Click here to see a map of the route
The rail link will run through tunnels in central London stopping at key Tube stations such as Bond Street, Tottenham Court Road and Liverpool Street.
Discussions about how much funding will come from taxpayers are thought to be ongoing.
The government will need to create a hybrid bill for the scheme, combining both a public and a private bill, in other words it mixes legislation applying equally to a group of people with legislation applying to specific individuals or companies.
The scheme has long been a top priority of London Mayor Ken Livingstone.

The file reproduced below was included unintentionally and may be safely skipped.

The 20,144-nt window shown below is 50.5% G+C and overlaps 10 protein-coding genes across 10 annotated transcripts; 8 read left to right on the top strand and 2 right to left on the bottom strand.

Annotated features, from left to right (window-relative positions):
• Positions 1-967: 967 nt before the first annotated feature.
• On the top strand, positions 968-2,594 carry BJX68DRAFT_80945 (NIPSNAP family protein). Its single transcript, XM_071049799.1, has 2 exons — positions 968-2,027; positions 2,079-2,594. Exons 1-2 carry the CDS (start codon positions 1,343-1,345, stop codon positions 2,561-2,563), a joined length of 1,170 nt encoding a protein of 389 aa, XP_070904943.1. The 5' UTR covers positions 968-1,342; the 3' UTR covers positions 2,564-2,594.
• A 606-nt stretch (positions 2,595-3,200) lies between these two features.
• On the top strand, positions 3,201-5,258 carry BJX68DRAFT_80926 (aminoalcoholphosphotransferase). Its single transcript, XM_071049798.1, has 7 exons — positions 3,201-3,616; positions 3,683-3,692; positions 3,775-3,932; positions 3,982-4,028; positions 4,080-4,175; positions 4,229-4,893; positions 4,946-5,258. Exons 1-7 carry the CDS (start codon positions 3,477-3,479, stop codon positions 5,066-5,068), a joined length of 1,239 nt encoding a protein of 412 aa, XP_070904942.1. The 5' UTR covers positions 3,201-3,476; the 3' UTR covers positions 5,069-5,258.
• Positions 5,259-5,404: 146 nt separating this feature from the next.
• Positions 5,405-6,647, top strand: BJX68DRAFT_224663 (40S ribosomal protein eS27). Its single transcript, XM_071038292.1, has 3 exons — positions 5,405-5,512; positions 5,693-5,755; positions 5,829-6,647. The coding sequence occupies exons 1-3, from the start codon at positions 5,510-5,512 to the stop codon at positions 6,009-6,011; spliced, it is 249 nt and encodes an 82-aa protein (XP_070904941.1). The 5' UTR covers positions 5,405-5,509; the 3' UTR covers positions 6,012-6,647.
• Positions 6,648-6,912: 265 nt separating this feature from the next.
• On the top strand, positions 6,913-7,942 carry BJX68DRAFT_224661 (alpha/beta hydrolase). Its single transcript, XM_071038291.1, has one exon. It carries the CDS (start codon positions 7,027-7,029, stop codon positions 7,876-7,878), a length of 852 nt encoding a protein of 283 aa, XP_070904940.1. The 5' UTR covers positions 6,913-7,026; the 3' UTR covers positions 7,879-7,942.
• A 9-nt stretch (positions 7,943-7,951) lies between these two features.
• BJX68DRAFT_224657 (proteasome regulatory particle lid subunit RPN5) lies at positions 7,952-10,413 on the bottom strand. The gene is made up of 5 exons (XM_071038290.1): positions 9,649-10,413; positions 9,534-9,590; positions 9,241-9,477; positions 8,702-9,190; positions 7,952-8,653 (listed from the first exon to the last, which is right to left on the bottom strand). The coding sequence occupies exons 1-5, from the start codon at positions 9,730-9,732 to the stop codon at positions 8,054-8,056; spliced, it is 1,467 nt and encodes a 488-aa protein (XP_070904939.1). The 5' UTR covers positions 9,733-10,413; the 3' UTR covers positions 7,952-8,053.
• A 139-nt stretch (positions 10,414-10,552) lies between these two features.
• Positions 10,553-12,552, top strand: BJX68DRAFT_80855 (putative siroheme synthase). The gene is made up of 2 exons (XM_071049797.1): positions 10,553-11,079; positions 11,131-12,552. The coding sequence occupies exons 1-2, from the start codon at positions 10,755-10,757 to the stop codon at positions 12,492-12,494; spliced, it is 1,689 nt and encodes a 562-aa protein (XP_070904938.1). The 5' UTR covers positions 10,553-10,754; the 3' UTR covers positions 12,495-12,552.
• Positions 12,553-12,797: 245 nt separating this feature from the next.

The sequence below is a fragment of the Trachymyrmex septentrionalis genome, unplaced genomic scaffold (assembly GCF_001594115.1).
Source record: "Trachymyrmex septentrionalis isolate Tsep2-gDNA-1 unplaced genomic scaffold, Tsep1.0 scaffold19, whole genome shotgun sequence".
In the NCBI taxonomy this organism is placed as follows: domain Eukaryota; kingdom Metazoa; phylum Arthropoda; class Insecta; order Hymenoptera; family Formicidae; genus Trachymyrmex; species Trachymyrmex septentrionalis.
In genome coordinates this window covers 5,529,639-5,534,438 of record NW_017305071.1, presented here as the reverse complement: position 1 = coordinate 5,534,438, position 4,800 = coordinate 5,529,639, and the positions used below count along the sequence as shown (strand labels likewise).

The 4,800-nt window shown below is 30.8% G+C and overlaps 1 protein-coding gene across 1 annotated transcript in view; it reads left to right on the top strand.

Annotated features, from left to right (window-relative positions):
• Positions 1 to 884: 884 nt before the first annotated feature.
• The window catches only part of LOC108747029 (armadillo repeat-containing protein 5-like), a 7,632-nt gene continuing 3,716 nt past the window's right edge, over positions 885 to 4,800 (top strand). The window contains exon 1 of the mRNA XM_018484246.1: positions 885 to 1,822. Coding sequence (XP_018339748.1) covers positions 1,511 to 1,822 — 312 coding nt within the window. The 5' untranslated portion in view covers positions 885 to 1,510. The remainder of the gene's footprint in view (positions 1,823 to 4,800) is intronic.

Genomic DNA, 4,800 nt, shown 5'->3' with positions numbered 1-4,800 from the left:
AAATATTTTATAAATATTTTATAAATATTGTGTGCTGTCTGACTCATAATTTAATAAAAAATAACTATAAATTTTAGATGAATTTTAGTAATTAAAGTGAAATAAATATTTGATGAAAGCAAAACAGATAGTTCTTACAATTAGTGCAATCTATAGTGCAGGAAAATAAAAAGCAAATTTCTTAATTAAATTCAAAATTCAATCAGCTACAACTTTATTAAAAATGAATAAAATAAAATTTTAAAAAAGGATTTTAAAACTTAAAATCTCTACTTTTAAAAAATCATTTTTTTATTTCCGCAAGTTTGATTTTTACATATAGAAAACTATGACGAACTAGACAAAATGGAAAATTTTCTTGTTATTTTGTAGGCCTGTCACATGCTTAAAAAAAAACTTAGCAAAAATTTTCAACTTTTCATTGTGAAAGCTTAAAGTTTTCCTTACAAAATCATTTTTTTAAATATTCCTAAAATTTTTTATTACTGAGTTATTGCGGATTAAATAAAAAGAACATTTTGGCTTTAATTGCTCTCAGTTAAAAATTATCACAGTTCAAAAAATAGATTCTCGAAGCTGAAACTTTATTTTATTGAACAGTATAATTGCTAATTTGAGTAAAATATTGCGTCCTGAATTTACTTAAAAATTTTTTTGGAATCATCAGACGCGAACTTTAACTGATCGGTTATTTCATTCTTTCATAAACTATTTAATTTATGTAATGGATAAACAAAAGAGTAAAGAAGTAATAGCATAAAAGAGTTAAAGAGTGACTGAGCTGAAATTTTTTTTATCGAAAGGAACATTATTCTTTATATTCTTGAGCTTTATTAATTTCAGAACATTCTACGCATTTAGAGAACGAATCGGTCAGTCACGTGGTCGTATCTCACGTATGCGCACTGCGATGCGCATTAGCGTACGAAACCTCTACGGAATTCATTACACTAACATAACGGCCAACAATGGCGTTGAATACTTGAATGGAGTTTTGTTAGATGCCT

Earlier this month Mr Livingstone set out his plan for the way the city's transport system should look by 2016, with Crossrail at the top of the list.
He said the project would increase rail capacity in London by a fifth.
The Crossrail spokesman said on Monday: "If we are going to get an announcement tomorrow, then it's really good news."
"The idea of a cross-London rail link has been kicking around for decades.
"We will need to carry out more work before a hybrid Bill can start
going through Parliament and the scheme would not be ready before 2013 at the
But Lynne Featherstone, the Liberal Democrat's spokesman for transport on the London Assembly, said the announcement still failed to say who would cover the cost of the project.